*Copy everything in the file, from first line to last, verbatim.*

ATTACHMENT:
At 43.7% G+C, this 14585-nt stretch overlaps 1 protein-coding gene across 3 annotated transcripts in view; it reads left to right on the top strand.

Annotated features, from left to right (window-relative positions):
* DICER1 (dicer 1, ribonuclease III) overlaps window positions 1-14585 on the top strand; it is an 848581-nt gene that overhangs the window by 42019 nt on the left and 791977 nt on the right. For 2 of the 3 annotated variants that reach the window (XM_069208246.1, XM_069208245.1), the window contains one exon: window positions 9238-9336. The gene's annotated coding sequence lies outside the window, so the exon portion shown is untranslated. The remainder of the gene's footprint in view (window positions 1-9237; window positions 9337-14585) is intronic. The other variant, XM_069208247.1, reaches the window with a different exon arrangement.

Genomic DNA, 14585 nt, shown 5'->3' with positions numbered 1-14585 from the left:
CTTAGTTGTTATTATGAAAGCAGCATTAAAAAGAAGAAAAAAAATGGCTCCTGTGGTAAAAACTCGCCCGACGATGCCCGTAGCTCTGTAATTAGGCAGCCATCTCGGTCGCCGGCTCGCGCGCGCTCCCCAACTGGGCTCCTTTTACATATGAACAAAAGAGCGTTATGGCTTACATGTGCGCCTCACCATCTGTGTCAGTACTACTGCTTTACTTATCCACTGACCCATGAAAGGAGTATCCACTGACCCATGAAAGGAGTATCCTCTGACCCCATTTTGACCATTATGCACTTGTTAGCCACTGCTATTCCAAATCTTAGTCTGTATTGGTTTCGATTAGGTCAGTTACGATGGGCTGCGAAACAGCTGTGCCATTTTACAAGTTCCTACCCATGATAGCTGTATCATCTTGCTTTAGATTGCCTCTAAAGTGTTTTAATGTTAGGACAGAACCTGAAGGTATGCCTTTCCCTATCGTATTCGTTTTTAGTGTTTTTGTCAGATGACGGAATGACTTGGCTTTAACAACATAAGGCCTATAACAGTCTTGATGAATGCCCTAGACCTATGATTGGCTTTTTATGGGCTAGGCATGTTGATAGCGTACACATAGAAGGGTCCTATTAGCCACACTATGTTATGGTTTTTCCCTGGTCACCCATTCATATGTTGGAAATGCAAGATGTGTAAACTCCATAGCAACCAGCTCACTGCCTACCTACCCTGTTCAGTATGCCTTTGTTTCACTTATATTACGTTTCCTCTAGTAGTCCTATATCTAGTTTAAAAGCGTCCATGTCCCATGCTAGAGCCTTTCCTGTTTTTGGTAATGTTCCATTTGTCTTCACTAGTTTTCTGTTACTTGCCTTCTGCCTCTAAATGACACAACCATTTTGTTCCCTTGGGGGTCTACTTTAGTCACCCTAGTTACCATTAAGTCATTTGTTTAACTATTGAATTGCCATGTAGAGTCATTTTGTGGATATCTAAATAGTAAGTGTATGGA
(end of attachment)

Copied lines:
At 43.7% G+C, this 14585-nt stretch overlaps 1 protein-coding gene across 3 annotated transcripts in view; it reads left to right on the top strand.

Annotated features, from left to right (window-relative positions):
* DICER1 (dicer 1, ribonuclease III) overlaps window positions 1-14585 on the top strand; it is an 848581-nt gene that overhangs the window by 42019 nt on the left and 791977 nt on the right. For 2 of the 3 annotated variants that reach the window (XM_069208246.1, XM_069208245.1), the window contains one exon: window positions 9238-9336. The gene's annotated coding sequence lies outside the window, so the exon portion shown is untranslated. The remainder of the gene's footprint in view (window positions 1-9237; window positions 9337-14585) is intronic. The other variant, XM_069208247.1, reaches the window with a different exon arrangement.

Genomic DNA, 14585 nt, shown 5'->3' with positions numbered 1-14585 from the left:
CTTAGTTGTTATTATGAAAGCAGCATTAAAAAGAAGAAAAAAAATGGCTCCTGTGGTAAAAACTCGCCCGACGATGCCCGTAGCTCTGTAATTAGGCAGCCATCTCGGTCGCCGGCTCGCGCGCGCTCCCCAACTGGGCTCCTTTTACATATGAACAAAAGAGCGTTATGGCTTACATGTGCGCCTCACCATCTGTGTCAGTACTACTGCTTTACTTATCCACTGACCCATGAAAGGAGTATCCACTGACCCATGAAAGGAGTATCCTCTGACCCCATTTTGACCATTATGCACTTGTTAGCCACTGCTATTCCAAATCTTAGTCTGTATTGGTTTCGATTAGGTCAGTTACGATGGGCTGCGAAACAGCTGTGCCATTTTACAAGTTCCTACCCATGATAGCTGTATCATCTTGCTTTAGATTGCCTCTAAAGTGTTTTAATGTTAGGACAGAACCTGAAGGTATGCCTTTCCCTATCGTATTCGTTTTTAGTGTTTTTGTCAGATGACGGAATGACTTGGCTTTAACAACATAAGGCCTATAACAGTCTTGATGAATGCCCTAGACCTATGATTGGCTTTTTATGGGCTAGGCATGTTGATAGCGTACACATAGAAGGGTCCTATTAGCCACACTATGTTATGGTTTTTCCCTGGTCACCCATTCATATGTTGGAAATGCAAGATGTGTAAACTCCATAGCAACCAGCTCACTGCCTACCTACCCTGTTCAGTATGCCTTTGTTTCACTTATATTACGTTTCCTCTAGTAGTCCTATATCTAGTTTAAAAGCGTCCATGTCCCATGCTAGAGCCTTTCCTGTTTTTGGTAATGTTCCATTTGTCTTCACTAGTTTTCTGTTACTTGCCTTCTGCCTCTAAATGACACAACCATTTTGTTCCCTTGGGGGTCTACTTTAGTCACCCTAGTTACCATTAAGTCATTTGTTTAACTATTGAATTGCCATGTAGAGTCATTTTGTGGATATCTAAATAGTAAGTGTATGGA